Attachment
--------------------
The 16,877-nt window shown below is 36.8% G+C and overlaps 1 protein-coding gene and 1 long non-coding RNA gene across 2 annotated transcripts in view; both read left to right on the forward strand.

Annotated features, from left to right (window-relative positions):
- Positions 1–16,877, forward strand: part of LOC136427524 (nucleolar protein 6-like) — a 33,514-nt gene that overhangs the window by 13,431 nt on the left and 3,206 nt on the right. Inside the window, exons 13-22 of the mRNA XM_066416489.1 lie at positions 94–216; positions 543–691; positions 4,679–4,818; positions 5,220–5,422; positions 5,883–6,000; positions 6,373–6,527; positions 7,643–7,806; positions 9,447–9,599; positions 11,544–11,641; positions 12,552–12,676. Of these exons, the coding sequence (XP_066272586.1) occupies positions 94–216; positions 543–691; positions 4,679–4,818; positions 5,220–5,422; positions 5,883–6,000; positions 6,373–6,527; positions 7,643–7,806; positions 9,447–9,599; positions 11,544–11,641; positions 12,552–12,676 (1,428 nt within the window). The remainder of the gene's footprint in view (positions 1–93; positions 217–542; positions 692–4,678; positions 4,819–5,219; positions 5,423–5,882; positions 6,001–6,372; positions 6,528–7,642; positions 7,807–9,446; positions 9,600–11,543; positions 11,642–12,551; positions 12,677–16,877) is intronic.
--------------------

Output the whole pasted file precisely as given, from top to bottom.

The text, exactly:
The 16,877-nt window shown below is 36.8% G+C and overlaps 1 protein-coding gene and 1 long non-coding RNA gene across 2 annotated transcripts in view; both read left to right on the forward strand.

Annotated features, from left to right (window-relative positions):
- Positions 1–16,877, forward strand: part of LOC136427524 (nucleolar protein 6-like) — a 33,514-nt gene that overhangs the window by 13,431 nt on the left and 3,206 nt on the right. Inside the window, exons 13-22 of the mRNA XM_066416489.1 lie at positions 94–216; positions 543–691; positions 4,679–4,818; positions 5,220–5,422; positions 5,883–6,000; positions 6,373–6,527; positions 7,643–7,806; positions 9,447–9,599; positions 11,544–11,641; positions 12,552–12,676. Of these exons, the coding sequence (XP_066272586.1) occupies positions 94–216; positions 543–691; positions 4,679–4,818; positions 5,220–5,422; positions 5,883–6,000; positions 6,373–6,527; positions 7,643–7,806; positions 9,447–9,599; positions 11,544–11,641; positions 12,552–12,676 (1,428 nt within the window). The remainder of the gene's footprint in view (positions 1–93; positions 217–542; positions 692–4,678; positions 4,819–5,219; positions 5,423–5,882; positions 6,001–6,372; positions 6,528–7,642; positions 7,807–9,446; positions 9,600–11,543; positions 11,642–12,551; positions 12,677–16,877) is intronic.